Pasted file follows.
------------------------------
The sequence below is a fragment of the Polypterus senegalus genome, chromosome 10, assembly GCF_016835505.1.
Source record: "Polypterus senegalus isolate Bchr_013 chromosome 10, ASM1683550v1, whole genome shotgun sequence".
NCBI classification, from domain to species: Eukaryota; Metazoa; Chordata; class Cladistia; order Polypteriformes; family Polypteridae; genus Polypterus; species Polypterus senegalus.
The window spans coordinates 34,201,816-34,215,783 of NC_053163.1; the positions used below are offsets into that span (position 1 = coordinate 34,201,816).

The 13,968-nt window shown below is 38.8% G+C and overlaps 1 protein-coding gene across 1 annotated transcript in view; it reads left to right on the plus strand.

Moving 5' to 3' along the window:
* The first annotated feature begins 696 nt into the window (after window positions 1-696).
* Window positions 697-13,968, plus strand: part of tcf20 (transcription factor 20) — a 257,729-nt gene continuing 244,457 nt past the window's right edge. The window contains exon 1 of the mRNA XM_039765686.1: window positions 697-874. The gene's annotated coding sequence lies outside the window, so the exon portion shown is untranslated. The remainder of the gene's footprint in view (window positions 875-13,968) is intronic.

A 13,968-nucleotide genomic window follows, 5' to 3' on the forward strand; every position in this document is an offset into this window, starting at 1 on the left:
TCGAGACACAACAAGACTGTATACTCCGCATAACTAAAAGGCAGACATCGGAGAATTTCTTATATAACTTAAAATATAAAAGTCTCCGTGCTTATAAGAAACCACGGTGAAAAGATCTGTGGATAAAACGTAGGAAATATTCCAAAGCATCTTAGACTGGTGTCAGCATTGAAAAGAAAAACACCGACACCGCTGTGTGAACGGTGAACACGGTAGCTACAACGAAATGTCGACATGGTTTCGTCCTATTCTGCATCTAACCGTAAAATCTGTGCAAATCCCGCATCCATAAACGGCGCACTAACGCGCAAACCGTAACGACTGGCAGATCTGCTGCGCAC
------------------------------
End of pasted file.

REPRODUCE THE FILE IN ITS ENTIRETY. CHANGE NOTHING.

The sequence below is a fragment of the Polypterus senegalus genome, chromosome 10, assembly GCF_016835505.1.
Source record: "Polypterus senegalus isolate Bchr_013 chromosome 10, ASM1683550v1, whole genome shotgun sequence".
NCBI classification, from domain to species: Eukaryota; Metazoa; Chordata; class Cladistia; order Polypteriformes; family Polypteridae; genus Polypterus; species Polypterus senegalus.
The window spans coordinates 34,201,816-34,215,783 of NC_053163.1; the positions used below are offsets into that span (position 1 = coordinate 34,201,816).

The 13,968-nt window shown below is 38.8% G+C and overlaps 1 protein-coding gene across 1 annotated transcript in view; it reads left to right on the plus strand.

Moving 5' to 3' along the window:
* The first annotated feature begins 696 nt into the window (after window positions 1-696).
* Window positions 697-13,968, plus strand: part of tcf20 (transcription factor 20) — a 257,729-nt gene continuing 244,457 nt past the window's right edge. The window contains exon 1 of the mRNA XM_039765686.1: window positions 697-874. The gene's annotated coding sequence lies outside the window, so the exon portion shown is untranslated. The remainder of the gene's footprint in view (window positions 875-13,968) is intronic.

A 13,968-nucleotide genomic window follows, 5' to 3' on the forward strand; every position in this document is an offset into this window, starting at 1 on the left:
TCGAGACACAACAAGACTGTATACTCCGCATAACTAAAAGGCAGACATCGGAGAATTTCTTATATAACTTAAAATATAAAAGTCTCCGTGCTTATAAGAAACCACGGTGAAAAGATCTGTGGATAAAACGTAGGAAATATTCCAAAGCATCTTAGACTGGTGTCAGCATTGAAAAGAAAAACACCGACACCGCTGTGTGAACGGTGAACACGGTAGCTACAACGAAATGTCGACATGGTTTCGTCCTATTCTGCATCTAACCGTAAAATCTGTGCAAATCCCGCATCCATAAACGGCGCACTAACGCGCAAACCGTAACGACTGGCAGATCTGCTGCGCAC